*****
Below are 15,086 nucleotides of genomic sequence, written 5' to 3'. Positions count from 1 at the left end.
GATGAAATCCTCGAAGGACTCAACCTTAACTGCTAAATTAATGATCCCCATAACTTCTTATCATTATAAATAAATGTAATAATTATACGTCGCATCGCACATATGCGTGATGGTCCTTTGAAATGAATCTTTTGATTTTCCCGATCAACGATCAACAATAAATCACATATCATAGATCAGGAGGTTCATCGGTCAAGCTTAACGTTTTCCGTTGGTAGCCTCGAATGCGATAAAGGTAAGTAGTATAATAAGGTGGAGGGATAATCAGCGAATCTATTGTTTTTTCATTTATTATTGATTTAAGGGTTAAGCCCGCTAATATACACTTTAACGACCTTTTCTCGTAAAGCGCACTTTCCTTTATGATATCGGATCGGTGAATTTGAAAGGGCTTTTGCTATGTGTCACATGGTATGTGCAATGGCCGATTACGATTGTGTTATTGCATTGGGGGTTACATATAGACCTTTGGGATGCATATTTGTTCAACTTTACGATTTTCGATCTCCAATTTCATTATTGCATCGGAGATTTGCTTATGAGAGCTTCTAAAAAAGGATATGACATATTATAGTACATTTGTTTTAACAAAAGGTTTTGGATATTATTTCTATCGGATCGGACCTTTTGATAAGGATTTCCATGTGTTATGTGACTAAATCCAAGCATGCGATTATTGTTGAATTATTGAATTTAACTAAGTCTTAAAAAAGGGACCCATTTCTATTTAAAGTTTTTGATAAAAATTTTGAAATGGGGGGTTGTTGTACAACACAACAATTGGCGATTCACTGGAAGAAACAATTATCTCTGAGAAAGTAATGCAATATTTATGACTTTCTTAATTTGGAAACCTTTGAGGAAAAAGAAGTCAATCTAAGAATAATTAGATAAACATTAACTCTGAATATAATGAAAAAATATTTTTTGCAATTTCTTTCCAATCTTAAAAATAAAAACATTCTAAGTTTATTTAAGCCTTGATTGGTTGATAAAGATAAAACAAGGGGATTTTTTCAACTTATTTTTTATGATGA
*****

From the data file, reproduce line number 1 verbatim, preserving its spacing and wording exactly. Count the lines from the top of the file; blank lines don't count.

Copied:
Below are 15,086 nucleotides of genomic sequence, written 5' to 3'. Positions count from 1 at the left end.